Articles

OSHA delays enforcement of limitations on post-accident drug testing

In previous articles, we discussed the Occupational Safety and Health Administration’s (OSHA) new rule regarding the reporting of workplace injuries and illnesses. One part of the rule requires employers to electronically submit injury and illness data. This portion of the rule is set to go into effect on January 1, 2017. Rule’s anti-retaliation provisions delayed…

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Are you a joint employer?

Are you an employer who uses temporary employees, staffing agencies or independent contractors? Use of such contingent or contract workers is not unusual and may be necessary for your operations. If you are in that situation, 2017 might find you in the crosshairs of governmental agencies that want to treat you as a “joint employer.”…

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2016 presidential election dynamics in the workplace: Free speech? ‘You’re fired’

None of us are immune from this year’s presidential election dynamics. Disrespect and name-calling seem more prevalent than policy discussions. The election is highly polarizing, potentially pitting employee against employee. In the midst of it all, employees are often misinformed regarding their “free speech rights” in the workplace. A recent instance from Georgia should serve…

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Employee fired while on FMLA leave: Why it was OK

Don’t get me wrong: Firing an employee while they are on a Family and Medical Leave Act (FMLA) absence is dicey. But, as a recent federal appeals court decision that covers Oklahoma employers demonstrates, there are circumstances when an employer should terminate the employee while on leave and can win a lawsuit brought by the…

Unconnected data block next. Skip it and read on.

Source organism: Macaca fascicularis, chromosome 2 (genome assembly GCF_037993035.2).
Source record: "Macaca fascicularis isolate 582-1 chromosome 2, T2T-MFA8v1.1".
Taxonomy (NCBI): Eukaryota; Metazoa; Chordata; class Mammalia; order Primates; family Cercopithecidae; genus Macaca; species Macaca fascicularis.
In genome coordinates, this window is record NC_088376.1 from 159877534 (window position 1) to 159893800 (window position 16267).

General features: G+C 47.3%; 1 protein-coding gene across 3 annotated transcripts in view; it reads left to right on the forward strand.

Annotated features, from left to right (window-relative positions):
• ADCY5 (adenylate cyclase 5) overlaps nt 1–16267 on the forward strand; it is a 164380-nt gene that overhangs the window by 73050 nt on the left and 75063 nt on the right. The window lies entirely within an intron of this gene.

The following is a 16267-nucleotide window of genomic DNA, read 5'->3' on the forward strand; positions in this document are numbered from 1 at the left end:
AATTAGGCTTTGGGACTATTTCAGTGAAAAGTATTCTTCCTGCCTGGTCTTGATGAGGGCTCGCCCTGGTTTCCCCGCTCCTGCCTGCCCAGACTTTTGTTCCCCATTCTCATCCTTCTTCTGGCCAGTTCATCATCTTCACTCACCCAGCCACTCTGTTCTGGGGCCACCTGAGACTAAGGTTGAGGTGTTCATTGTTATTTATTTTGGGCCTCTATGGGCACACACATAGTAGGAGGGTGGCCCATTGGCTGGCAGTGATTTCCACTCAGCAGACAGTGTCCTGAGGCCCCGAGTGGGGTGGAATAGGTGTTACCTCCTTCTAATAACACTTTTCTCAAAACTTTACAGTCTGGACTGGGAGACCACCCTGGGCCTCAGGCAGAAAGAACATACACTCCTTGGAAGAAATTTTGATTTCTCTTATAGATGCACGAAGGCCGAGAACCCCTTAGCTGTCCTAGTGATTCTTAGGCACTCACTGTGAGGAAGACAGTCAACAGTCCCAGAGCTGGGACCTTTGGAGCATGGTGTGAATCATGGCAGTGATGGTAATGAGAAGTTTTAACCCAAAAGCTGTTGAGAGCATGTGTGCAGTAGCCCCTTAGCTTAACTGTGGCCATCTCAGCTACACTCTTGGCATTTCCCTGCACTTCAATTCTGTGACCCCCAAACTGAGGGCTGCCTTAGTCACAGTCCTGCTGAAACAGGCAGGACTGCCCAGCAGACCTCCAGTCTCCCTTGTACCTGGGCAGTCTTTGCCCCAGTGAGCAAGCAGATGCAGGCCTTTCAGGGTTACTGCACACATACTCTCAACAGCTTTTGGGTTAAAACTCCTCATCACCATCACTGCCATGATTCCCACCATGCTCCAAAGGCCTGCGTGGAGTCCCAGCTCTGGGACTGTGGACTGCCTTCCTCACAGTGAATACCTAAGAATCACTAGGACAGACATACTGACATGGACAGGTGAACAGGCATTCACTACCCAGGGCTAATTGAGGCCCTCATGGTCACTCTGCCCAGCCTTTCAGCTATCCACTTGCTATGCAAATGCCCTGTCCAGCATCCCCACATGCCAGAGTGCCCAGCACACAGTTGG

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DOL issues final rule on paid sick leave for federal contractors

On September 7, 2015, President Obama signed Executive Order 13706, an order that requires federal contractors to provide paid sick leave to their employees. Last week, the U.S. Department of Labor issued its long-awaited final rule setting forth the details of that obligation. The rule will apply to all contracts issued on or after January…

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NLRB’s new ‘joint employer’ standard threatens business interests

The National Labor Relations Board (NLRB) demonstrated intent to change the traditional employer-employee relationship to broaden unionization in the United States in a series of cases over the last year. In three cases, the NLRB has jettisoned long-standing case law recognizing that separate employers have separate workforces even when the employers work together at a…

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